But it turns out that unemployed people are lazy. They'll stay unemployed for as long as they have benefits. See, unemployed people are unemployed because they deserve it. That's the Republican mindset; people with a lot of money are wonderful people who deserve all that money, while people with just a little or no money are awful people who are purposely poor so they can sponge off the government. This reasoning is so ingrained that, even in the worst economic downturn since the Great Depression -- with the vast majority of the jobless unemployed through no fault of their own -- they can't shake the belief that people in need are just lazy.
Take Tom DeLay.
Sometimes I wonder why Tom gets any face time on TV at all. The face of Washington corruption and a man of zero personal charisma, I find it really hard to believe there are a lot of people who read about Bunning and thought, "I wonder what Hot Tub Tom thinks?" One N in CNN stands for "news" -- you wonder how this qualifies.
Still, DeLay gives us a glimpse into the economic thinking on the right. "As a matter of conscience," writes Steve Benen, "having prominent Republicans chastise those struggling to find work during an unemployment crisis is just callous and cruel." It's also just stupid and smacks of economic flateartherism.
See, let's look at what a recession actually is. It's defined as negative economic growth over two or more quarters; translation, no one's spending any money. The conservative reaction to this situation is to go with the economic herd and stop spending money. This doesn't really help the economy any, in fact it obviously makes it worse. But Republicans argue that we shouldn't spend money during a recession because... Well, they don't really explain why. Not any good explanations, anyway. So just because.
But what does stopping unemployment benefits do? Other than hurt people, not a whole lot. Employment isn't a supply-side market -- no one provides jobs because applications and resumes are so abundant. It's demand-side, meaning that employers hire the employees they need -- and no more. And how many employees they need is determined by how much demand there is for their goods and services. With a lot of people unemployed, this becomes a feedback loop; employers don't hire because no one's buying and no one's buying because not enough people have the paycheck to pay for it. So unemployment benefits help the unemployed, the employed, and employers. I say it a lot, because it's true and it's important to understand, but people who need money are 100% guaranteed to spend money. So, if a recession is a drop in consumer spending, who do you want to get money to?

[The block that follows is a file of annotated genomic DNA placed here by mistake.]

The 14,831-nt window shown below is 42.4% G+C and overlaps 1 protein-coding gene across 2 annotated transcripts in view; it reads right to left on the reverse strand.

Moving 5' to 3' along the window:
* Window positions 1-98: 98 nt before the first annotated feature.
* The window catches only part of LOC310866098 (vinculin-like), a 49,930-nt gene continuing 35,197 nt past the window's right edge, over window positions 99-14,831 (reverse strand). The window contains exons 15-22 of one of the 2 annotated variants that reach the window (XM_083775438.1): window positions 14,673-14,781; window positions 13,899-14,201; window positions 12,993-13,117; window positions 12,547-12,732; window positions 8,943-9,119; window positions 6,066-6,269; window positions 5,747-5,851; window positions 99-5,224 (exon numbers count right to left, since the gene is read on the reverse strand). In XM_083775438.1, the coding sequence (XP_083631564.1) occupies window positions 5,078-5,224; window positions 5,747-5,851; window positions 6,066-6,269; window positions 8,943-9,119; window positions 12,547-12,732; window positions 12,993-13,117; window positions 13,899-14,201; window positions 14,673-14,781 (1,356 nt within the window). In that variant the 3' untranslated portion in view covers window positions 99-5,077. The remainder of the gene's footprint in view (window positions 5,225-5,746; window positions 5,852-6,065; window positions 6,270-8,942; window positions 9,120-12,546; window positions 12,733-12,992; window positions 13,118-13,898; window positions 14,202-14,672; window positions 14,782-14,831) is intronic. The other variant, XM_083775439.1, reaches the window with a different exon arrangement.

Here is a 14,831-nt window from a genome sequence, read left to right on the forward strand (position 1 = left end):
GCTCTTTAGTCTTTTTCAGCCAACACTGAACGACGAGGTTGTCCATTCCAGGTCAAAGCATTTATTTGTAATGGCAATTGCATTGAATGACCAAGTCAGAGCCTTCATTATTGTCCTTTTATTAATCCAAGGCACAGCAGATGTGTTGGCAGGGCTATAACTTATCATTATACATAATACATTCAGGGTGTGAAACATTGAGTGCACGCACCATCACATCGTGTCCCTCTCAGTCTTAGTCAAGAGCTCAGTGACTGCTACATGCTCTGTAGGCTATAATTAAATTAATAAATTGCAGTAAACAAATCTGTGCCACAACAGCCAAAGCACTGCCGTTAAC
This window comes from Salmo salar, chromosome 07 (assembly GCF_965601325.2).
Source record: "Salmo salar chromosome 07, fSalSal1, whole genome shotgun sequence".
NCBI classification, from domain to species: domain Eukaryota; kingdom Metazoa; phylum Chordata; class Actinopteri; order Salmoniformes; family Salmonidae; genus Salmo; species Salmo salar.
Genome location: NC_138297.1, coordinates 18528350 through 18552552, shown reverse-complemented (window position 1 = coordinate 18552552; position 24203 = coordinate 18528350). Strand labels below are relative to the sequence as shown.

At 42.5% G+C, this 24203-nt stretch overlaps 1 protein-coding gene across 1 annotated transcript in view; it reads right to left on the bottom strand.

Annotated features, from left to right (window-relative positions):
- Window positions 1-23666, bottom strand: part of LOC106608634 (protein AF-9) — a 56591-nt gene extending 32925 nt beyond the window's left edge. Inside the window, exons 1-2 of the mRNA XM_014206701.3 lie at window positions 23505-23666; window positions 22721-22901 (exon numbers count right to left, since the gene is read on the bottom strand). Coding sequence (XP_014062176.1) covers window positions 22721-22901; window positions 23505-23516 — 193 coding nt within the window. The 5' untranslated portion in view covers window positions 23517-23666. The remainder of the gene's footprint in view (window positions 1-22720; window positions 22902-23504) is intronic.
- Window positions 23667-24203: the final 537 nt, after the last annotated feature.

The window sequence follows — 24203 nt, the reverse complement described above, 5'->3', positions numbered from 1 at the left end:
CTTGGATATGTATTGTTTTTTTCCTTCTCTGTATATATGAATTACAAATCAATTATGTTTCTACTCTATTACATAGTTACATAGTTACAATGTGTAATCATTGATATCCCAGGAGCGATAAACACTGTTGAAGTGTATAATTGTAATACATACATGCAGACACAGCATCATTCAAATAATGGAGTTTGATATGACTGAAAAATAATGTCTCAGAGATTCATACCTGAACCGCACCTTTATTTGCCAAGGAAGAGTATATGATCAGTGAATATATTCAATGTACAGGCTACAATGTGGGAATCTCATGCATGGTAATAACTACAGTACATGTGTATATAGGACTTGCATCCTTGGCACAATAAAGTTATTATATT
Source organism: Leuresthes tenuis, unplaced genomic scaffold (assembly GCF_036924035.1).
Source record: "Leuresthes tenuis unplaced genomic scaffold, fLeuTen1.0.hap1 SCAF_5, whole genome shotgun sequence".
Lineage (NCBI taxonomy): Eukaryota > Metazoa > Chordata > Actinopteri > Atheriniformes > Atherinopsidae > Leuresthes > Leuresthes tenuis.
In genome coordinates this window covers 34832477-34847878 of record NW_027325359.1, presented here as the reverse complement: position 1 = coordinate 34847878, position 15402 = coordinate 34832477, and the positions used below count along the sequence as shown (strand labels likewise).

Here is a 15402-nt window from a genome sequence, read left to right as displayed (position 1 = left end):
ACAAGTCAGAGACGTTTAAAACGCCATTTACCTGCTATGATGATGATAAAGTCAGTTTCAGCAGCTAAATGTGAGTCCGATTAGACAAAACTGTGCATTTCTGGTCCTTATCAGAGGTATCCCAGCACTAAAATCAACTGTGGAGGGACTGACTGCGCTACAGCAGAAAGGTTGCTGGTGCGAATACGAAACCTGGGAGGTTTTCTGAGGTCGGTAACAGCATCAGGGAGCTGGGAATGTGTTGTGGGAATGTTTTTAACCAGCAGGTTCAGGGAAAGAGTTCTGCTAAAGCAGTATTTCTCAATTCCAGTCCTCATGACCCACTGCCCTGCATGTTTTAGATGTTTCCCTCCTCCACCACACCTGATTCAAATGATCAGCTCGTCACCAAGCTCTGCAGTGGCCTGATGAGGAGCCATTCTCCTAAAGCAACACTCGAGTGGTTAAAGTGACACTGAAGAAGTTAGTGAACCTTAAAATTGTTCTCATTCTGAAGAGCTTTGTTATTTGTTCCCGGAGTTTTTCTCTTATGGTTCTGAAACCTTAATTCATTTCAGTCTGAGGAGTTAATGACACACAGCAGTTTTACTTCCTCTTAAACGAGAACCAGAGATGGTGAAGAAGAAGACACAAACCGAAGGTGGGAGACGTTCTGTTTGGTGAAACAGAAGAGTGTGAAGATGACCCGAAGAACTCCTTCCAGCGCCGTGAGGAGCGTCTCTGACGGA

"What Democrats believe is what textbook economics says: that when the economy is deeply depressed, extending unemployment benefits not only helps those in need, it also reduces unemployment," economist Paul Krugman wrote last week. "That’s because the economy’s problem right now is lack of sufficient demand, and cash-strapped unemployed workers are likely to spend their benefits. In fact, the Congressional Budget Office says that aid to the unemployed is one of the most effective forms of economic stimulus, as measured by jobs created per dollar of outlay."
DeLay's flateartherism isn't shared only by Jim Bunning. In a post about Republican economic knownothingism, Steve Benen cites Rep. Dean Heller, Rep. Steve King, and Sen. Jon Kyle as repeating Delay's economic ignorance. It doesn't seem to be any sort of concerted message, it's just something they believe. I believe that history shows that Republicans have no idea what they're talking about in terms of economics and I think this just shows that this still holds true.
A lot of it, especially in our present circumstance, is just Republicans being reactionary. There's a liberal approach to economics, represented by FDR and the New Deal, so there has to be a conservative counterpart, represented by Ronald Reagan's phony "welfare queen" story. If liberals say you have to spend money when times are bad and build surpluses when times are good, then conservatives say the opposite. Mostly because liberals are always wrong. So you spend money like it's going out of style when the economy's good (or even just OK), then panic over the size of the deficit you've run up when the economy turns. That no one can actually explain the logic behind this economic strategy is irrelevant. If you even need an explanation, then you're forgetting one of the immutable laws of the universe: liberals are always wrong.
That's all they need as proof that they're right.
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